Searching for salvation: 'Binary Star's' journey across addiction, disease and abuse

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"A razor-sharp depiction of addiction and an unflinching look at our misogynist culture"

"Sickness is reciprocal," says the unnamed narrator of Binary Star, Sarah Gerard's feverish debut novel. The narrator is anorexic and involved in a long-distance relationship with an abusive alcoholic who has latched onto a blurred vision of anarchist veganism.

"It's a symbiotic relationship of sickness," says Gerard. "It's something that the narrator shares with her culture, also shares with her boyfriend. She's battling within herself this desire to stay sick and this desire to live."

Gerard, who has herself struggled with the disease, began writing the novel in the fall of 2012. After repeated attempts to move past the prologue, she secluded herself for a month and composed the majority of the book in blur of frenetic writing.

"I couldn't live in a world of rationality while I writing it," she says. "The subject matter is very irrational. Being around very rational people I felt this pressure to act very reasonable and it wasn't working for this story. I had to go be somewhere I could be crazy."

The result, a slim novel of 166 pages, makes for a visceral reading experience. It serves her subject and characters well. Gerard has stripped down the novel form, leaving only the barest of essentials. She foregoes dialogue tags; descriptive passages are used sparingly. The reader is entirely subsumed in the narrator's disordered perspective. Paragraphs are often a single sentence, the sentences sometimes as short as four words:

"I throw away everything I've accreted.

I shed my outer layers.

I eat dark matter."

Gerard borrows cleverly from astronomy. A binary star, as the novel describes in the opening pages, is a system of two stars that orbit a common centre of mass. They are bound together by gravity. The author, who recently left a staff position at Brooklyn's Bomb Magazine, learned about the system while writing a review of Charles Yu's How to Live Safely in a Science-Fictional Universe for the publication.

"I found that language really powerful and really moving," she says. "I was writing another novel about a pair of friends and saw really immediately how I could map that metaphor onto that relationship, but it didn't really work because the relationship itself wasn't compelling enough."

The destructive relationship between the narrator and her boyfriend John is compelling, even as John himself is vile. He drinks to the point of oblivion. He talks at the narrator, rarely with. He insults her friends, gets in fist-fights with strangers. His physical desire for her is only manifest in degrading or violent ways. The novel is painful to read at points; a razor-sharp depiction of addiction and an unflinching look at our misogynist culture.

The couple take a cross-country road trip together. They are looking for adventure, but what they encounter is only the banality of the brand: Days Inn hotels, Denny's restaurants, gas stations stocked with Coke and Red Bull.

In Portland they find a small zine distributor, sandwiched between a Chipotle and a Moe's Southwest Grill. They talk to the owner about animal liberation and leave with books about veganism and one by the anarcho-primitivist John Zerzan. John adopts the politics with the fervor of a recent convert. They watch videos of Earth Liberation Front arsons on Youtube. They form a radical collective, an isolated cell of two.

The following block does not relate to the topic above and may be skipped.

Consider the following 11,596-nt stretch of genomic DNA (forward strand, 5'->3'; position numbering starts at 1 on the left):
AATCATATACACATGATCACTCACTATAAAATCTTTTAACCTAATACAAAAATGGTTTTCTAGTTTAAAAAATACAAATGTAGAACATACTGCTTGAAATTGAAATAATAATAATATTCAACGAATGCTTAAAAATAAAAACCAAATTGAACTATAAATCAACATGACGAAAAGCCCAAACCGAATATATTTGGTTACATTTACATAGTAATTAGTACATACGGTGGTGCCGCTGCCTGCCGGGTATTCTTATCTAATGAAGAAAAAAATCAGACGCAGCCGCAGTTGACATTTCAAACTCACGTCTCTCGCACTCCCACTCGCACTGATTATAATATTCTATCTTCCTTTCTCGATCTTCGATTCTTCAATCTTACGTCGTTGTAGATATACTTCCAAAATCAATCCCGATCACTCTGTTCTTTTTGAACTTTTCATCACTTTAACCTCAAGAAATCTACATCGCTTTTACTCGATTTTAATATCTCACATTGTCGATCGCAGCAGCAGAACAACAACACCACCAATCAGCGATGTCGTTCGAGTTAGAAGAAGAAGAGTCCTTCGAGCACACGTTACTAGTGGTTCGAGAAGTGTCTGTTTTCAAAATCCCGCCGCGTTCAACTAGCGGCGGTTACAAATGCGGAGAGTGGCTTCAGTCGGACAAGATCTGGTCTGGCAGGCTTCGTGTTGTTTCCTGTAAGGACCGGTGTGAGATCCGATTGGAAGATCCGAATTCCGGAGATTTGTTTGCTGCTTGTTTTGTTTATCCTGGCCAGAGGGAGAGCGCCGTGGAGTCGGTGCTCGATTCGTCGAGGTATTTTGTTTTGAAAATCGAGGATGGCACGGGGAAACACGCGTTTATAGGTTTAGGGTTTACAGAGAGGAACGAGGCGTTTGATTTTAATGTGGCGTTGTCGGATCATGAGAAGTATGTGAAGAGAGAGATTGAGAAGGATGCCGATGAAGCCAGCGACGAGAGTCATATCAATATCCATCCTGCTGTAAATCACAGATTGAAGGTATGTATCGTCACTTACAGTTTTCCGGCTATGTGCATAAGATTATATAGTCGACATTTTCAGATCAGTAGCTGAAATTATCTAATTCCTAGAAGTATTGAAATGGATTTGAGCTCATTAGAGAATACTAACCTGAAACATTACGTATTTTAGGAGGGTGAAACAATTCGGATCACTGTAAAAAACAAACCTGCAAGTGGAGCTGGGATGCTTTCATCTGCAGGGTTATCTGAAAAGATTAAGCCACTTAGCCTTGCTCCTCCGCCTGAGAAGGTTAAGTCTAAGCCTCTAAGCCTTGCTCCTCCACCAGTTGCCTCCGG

Gerard, who is vegan and opens the novel with a quote from the Situationist Raoul Vaneigem, is interested in observation and exploration, not propaganda: "The point of fiction is never to land upon a hard stance on something."

"[Veganarchism] was a way for them to take a lot of the internal anger and self-abuse they are experiencing and turn it outward," says Gerard of her characters. "In the end, if anything is going to be this characters' salvation it's that -- she can't be any meaner to herself anymore." 

Readers of Vaneigem's classic The Revolution of Everyday Life will be familiar with the novel's epigraph: "Down with a world in which the guarantee that we will not die of starvation has been purchased by the guarantee that we will die of boredom."

In some ways, the narrator of Binary Star is starving herself as a reaction to boredom. Boredom not as a lack of interest, but the subtle, enforced complacency of the relatively privileged. "She would rather starve and have some sort of spirited desire," says Gerard. "Than be a robot, an automaton."

In the novel's final pages, her competing desires for disappearance and to be seen meet in an explosive, disorienting passage; a shocking yet satisfying finale. 

Gerard is already hard at work on a new project, a collection of essays about life in her Florida hometown to be published by Harper Perennial. In between essays, she is also working on a new novel. She says she isn't feeling the same kind of anxiety writing the new novel as she did composing her debut. 

Where was the anxiety coming from when writing Binary Star? "Trauma," she answers, matter-of-factly. "Obsession. It's a very anxious story." 

It's also a story well told. Like the celestial object after which the novel is named, Binary Star casts a radiant, necessary light. And it burns.


Yutaka Dirks is a tenant organizer and writer. His fiction and essays have appeared in literary journals and activist publications including the White Wall Review, Rhubarb Magazine and Beautiful Trouble: A toolbox for revolution. He has a serious love for stories of all stripes.

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